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The climate crisis is about time

While bike riding on ice proved again a bad idea, I used my recovery time from the resulting crash to read The Climate Book. This great tome of nearly 500 pages, initiated by Greta Thunberg, is a collection of 100 essays about the status of climate change. It is packed with information about all its technical, economic and societal aspects. As a conclusion, her team formulates 6 general directions of what we should do:

  1. Start treating the crisis like a crisis: do not waste precious time.

  2. Face the emergency: it is no longer about what we want to do, it is about what we have to do.

  3. Admit failure, understand that our current capital and energy system is not working sustainably, learn from the mistakes and make the necessary bold adjustments

  4. Include all emission data, including imports, maritime and air traffic, etc. Let the facts speak.

  5. Connect the dots. There are many aspects and themes at play here, that are collectively eroding the ability of our ecosystem to absorb carbon and dampen the impact . These ecosystems are rapidly deteriorating due to overexploitation, industrial farming, soil degradation etc. we need also to zoom out and look at holistic picture

  6. Choose justice and historic reparations: the climate and ecological crisis is a crisis of inequality and social injustice. It is a moral issue which involves 8 billion people.

The book triggered me to think about Darel’s mission and actions. Are we doing enough? What impact are we actually making? Is delivering ‘pathfinder’ industrial projects the best way forward? Are we maybe fighting a rearguard battle? Should we more visible in de public debate?

My biggest takeaways are a familiar one and a new one. Firstly the need for speed, slow winning is the same as losing. The climate clock is relentlessly ticking. Within Darel we are aware of this, but are we sufficiently strong advocates of this ?. The 2nd key message is that: good media are essential. We need quality media to tell the real story, that helps to fight our tendency for falling back to convenience and doubt, and that helps us to keep us focus and commitment towards the necessary actions today and tomorrow. Unfortunately this is not DAREL’s main strength , we are no media experts, so we will be seeking strong partners for this.

Greta makes the following powerful observation in her book :

“Take COVID or Ukrainian invasion, we know what it means to treat a major risk like a crisis and we also know, way beyond any doubt, that the climate crisis has never been once in any way be treated as such. This is the heart of the problem, and it’s not the fault of the oil companies. It’s not the fault of the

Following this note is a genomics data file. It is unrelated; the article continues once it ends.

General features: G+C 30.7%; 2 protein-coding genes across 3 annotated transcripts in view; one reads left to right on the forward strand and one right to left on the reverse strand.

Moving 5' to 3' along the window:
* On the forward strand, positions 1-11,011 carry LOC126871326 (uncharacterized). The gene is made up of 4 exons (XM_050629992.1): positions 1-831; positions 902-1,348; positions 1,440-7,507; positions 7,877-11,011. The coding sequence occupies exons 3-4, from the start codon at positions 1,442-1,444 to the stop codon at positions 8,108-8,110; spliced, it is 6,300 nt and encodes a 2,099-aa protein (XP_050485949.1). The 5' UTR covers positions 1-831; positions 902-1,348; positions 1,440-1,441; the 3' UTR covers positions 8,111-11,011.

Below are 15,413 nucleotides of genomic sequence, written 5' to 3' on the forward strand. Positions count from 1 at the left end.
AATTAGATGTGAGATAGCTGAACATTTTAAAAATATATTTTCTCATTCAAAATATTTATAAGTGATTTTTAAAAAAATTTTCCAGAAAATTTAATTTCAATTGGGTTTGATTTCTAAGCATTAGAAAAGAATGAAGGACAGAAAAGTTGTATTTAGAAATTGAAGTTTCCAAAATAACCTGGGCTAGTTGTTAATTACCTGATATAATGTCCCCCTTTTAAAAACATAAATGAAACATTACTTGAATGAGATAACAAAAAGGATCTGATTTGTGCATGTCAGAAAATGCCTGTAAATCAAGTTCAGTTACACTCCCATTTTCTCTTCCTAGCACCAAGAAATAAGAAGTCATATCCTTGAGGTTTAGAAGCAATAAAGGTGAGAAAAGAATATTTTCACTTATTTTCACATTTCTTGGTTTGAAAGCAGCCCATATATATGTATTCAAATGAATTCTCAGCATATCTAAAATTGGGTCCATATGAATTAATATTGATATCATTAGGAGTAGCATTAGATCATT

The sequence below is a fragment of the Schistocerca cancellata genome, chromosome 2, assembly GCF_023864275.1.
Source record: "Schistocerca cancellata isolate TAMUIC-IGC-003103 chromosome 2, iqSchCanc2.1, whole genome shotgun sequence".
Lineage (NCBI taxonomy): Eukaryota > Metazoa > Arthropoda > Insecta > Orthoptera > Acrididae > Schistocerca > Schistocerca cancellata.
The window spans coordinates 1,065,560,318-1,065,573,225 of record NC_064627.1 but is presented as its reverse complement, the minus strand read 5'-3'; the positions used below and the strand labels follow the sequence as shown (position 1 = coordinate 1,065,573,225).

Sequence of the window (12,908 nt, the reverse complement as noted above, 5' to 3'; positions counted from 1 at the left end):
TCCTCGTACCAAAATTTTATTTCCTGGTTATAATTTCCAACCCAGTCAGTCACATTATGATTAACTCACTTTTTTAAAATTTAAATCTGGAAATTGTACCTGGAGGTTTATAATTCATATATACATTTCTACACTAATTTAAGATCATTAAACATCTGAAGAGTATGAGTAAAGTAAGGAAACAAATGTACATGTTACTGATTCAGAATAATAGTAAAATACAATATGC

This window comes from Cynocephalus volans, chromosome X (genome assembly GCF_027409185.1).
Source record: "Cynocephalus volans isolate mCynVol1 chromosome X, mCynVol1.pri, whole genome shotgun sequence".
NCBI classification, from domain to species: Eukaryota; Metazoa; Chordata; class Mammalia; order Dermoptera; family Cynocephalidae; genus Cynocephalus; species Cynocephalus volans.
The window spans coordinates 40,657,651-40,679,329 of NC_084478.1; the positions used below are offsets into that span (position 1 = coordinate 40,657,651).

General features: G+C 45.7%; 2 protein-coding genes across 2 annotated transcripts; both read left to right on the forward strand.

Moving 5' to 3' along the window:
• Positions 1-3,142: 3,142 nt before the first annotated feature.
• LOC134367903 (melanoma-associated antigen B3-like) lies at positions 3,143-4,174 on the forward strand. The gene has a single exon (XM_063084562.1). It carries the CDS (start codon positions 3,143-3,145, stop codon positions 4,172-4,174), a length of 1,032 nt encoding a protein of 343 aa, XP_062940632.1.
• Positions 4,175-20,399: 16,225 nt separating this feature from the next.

logging industry, the airlines, the car manufacturers. They are very much guilty as well but their purpose is to make money not to inform citizens about the state of the biosphere or to safeguard democracy. Our inability to stop climate and ecological crisis is a result of ongoing failure in the media and our politics. The crisis of information not getting through, because that information has not been told, packaged or delivered as it should be. During the week of COP26 in Glasgow, the environmental media coverage was at the peak but it still struggled to compete with the airtime dedicated to Britney Spears as she regained control over her life. We are only reporting on symptoms of the much larger problem, but there is no reporting on the actual climate crisis.

To communicate the crisis, you first of all need to convey the fact that the clock is ticking. The climate crisis is about time. If you leave out the aspect of time than it is just one topic among other topics . If you take away the countdown then the collapsing gletcher, a forest fire or record heatwave is nothing more than 3 independent news events, a series of isolated natural disasters. If you fail to include the aspect of time, the climate crisis is not a crisis. Then it’s just another story that can be dealt with down the road in 2030 or 2050, who really cares? Remove the countdown and you lose sight of all the most important details, for example that it might not really matter if we develop technological solutions in decades to come or if we fail to take the necessary action here and now. And that we do not primarily need climate targets for 2030 or 2050. We need them for now, for 2022 and for every month and year that follows.”

She has elegantly re-energided our Darel mission , while also reiterating that the Darel symbol as the clicking climate clock, is so very appropriately chosen. It is highly discomforting to sit next to a clicking countdown clock, but it is that exact the sensation that we need to instill in every person in power to ensure that this is channelled towards collectively taking the right actions.

Written by Guus Kessler

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